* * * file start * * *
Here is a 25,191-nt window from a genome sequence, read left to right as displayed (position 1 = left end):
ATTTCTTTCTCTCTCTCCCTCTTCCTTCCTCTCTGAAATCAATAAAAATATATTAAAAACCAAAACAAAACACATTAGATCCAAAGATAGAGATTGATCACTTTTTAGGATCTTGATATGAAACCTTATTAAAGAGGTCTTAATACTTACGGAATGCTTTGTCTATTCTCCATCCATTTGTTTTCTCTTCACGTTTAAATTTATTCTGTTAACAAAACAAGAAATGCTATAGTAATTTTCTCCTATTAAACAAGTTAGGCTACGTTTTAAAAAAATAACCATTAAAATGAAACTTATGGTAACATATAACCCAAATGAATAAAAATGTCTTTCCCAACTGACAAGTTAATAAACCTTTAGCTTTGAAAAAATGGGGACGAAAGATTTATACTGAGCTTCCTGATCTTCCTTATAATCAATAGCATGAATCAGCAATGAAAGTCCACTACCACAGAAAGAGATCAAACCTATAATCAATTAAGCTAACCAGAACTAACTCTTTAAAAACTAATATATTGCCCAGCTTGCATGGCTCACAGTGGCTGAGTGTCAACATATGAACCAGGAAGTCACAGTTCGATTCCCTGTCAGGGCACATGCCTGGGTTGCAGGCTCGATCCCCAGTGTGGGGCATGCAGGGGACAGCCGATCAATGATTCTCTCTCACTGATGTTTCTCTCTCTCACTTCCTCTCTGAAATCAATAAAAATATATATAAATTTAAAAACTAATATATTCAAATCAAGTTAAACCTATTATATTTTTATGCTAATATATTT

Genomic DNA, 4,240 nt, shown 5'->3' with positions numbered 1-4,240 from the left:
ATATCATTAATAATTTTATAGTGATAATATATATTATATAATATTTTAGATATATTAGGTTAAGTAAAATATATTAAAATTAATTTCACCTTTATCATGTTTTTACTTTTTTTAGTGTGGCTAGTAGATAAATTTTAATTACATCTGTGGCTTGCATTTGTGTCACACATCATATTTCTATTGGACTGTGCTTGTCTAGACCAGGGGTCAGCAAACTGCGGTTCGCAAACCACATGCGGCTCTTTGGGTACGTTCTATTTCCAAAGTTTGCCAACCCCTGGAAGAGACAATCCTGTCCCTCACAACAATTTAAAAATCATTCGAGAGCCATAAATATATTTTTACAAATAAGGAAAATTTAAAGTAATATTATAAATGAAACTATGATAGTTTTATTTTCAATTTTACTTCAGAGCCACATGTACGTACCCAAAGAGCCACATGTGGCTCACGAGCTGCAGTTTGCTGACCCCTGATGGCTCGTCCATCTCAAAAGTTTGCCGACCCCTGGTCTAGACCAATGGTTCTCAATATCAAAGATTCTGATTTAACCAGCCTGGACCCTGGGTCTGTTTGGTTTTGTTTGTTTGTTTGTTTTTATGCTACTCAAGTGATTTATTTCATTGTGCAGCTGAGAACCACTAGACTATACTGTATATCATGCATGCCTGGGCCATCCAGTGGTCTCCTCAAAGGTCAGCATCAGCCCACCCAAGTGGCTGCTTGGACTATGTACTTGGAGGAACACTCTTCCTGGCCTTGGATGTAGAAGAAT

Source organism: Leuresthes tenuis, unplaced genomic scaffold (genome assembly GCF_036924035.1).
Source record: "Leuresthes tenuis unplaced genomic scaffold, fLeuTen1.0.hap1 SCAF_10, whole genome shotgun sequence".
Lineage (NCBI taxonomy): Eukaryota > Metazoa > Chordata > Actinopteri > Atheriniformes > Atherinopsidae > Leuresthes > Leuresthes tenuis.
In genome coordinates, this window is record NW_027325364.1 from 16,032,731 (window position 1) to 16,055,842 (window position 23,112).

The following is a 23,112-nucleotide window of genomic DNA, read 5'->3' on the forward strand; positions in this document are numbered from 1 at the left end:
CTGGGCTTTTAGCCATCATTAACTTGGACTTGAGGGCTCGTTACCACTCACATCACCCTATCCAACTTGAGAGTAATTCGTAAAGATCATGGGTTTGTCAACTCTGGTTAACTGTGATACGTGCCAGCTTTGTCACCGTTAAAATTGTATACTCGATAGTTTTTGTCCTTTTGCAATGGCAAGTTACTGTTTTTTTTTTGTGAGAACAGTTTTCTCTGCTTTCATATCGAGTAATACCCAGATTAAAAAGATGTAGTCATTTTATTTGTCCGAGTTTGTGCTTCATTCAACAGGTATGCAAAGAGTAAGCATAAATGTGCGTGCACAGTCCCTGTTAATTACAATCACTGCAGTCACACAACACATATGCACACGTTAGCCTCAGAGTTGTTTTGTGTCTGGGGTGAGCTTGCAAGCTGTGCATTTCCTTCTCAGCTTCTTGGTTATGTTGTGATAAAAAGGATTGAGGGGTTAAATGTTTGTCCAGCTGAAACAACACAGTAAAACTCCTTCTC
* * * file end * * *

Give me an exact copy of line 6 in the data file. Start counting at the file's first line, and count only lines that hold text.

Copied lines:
Source record: "Leuresthes tenuis unplaced genomic scaffold, fLeuTen1.0.hap1 SCAF_10, whole genome shotgun sequence".